Fantasyland Records
360 Pharr Road in Buckhead
404-237-3193
Mon.-Sat. 11 a.m. – 7 p.m.
Vinyl: New and used
CDs: Used
Other: Cassettes, DVDs, turntables, T-shirts, buttons, stickers, more.

Bob Mould - Beauty & Ruin PDF Print E-mail
Written by John Sewell   
ImageBob Mould
Beauty & Ruin
[Merge]

Get It at Amazon

“Coming to terms” is something of an omnipresent and tiresome trope of middle age. Sure, as we get older we realize we’re not gonna live forever; that we (well, most of us) were in fact pretty good looking when we were young, that we’re never gonna be pretty again, that life is not so pretty, and that it’s pretty sure that few (if any) of our hopes and dreams will be realized. Life pretty much sucks and then you die.

Bob Mould has danced variations of the “Coming to terms” rhumba ever since the demise of Husker Du. Unfortunately, what he’s been coming to terms with is the gravity of his own work and the onus of several near perfect albums with Sugar and (especially) Husker Du. For Bob, having made a handful of excellent loud guitar albums fusing hardcore sturm und drang with Byrds power pop was a such a heavy cross to bear that he decided, for a while, to go into acoustic music – and later even into disco – or some approximation of it. Mould’s 1989 solo debut, the acoustic Workbook, is totally overrated. And remember the tub-thumping disco opus, Modulate?  I hope not.

Anyway, Bob’s been back to making electric guitar based music for quite a while now. And these days he seems quite comfortable assuming the mantle of punk elder statesman and gay icon. Why, Bob has gone so far as to revisit the Husker Du oeuvre in his live shows – for the fans. Sure, it’s painful for him to relive those turbulent times through his songs. But with the aid of Dave Grohl, Margaret Cho, Craig Whatshisname from The Hold Steady and the good looking schmuck from Spoon, well, I guess it’s OK to take a victory lap or three. (See the recent Mould documentary aired on VH1 Classic Rock.)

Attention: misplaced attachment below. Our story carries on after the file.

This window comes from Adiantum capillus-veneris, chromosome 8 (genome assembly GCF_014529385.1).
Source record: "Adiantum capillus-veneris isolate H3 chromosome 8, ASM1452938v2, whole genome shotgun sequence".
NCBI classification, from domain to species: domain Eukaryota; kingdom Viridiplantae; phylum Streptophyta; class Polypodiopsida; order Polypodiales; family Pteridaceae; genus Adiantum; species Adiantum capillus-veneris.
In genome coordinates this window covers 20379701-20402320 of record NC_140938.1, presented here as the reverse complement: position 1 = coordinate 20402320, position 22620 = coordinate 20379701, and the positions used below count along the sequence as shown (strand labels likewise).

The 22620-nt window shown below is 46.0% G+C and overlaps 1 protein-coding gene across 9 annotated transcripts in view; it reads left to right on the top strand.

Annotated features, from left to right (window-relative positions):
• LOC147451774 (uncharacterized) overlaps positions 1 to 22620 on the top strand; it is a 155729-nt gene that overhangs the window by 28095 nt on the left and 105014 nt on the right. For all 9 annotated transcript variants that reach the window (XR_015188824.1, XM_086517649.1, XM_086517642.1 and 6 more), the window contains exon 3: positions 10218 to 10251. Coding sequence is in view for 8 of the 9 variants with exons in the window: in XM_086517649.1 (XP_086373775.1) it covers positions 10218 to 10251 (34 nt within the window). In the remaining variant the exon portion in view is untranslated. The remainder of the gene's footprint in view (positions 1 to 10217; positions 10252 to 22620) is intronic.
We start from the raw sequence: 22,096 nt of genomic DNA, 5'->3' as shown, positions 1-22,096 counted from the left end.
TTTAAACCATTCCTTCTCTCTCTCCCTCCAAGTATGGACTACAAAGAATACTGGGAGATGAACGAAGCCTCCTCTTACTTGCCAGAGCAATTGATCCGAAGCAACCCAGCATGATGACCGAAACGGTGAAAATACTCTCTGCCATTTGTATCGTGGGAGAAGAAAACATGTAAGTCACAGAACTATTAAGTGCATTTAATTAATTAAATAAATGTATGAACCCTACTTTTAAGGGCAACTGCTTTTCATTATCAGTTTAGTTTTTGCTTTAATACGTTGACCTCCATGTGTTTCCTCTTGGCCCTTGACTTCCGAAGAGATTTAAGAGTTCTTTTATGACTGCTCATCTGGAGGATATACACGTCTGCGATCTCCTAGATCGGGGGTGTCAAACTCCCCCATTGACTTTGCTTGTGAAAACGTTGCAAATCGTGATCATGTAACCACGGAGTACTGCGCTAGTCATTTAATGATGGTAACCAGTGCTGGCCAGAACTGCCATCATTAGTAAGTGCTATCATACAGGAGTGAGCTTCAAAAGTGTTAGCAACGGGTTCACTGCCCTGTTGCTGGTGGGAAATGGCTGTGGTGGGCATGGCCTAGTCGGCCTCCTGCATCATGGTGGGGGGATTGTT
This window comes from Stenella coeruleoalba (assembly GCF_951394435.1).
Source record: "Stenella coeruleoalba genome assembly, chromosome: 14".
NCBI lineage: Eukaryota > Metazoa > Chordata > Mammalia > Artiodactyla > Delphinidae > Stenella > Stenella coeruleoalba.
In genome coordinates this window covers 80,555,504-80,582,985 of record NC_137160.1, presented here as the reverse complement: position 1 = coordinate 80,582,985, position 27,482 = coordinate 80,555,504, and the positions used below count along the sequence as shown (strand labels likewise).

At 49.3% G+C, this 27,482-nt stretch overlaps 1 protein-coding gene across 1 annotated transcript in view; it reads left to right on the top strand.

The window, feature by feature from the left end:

I think you know where this is going, right?

Beauty & Ruin is yet another coming to terms album for Bob Mould. The title pretty much sums up the youth (beauty) and mortality (ruin) dialectic perfectly, now doesn’t it? And as expected, we’ll find Bob in contemplative mode, his thoughts ranging from wistful to sad to angry to dour. What else is new?

Standout tracks like “I Don’t Know You Anymore” and, to a lesser degree, “Kid With Crooked Face” follow the Husker/Sugar template that merges melody with powerchord crunch and a wee bit of hardcore anger thrown in just for kicks. And it’s great when Mould sticks to the formula he knows best.

Still, the album is burdened by a majority of mediocre to turgid tracks where Mould takes himself a wee bit too seriously. Case in point: On “Little Glass Pill” Mould laments, “You lie, you lie, you lie, deny, deny, deny, you live in denial, And why, and why, and why, and why, Am I, am I, am I losing this trial?” Oh please, Bob. Leave the persecuted, wounded bird bit to the emo kids, alright?

OK, maybe I’m being too harsh here. But that’s what I do. For a couple or three songs, Beauty & Ruin is exactly what I want from Bob. But there’s just not quite enough of the good stuff among the self-obsessed navel-gazing. If Bob could just get over himself and bust out that Flying V guitar again, well…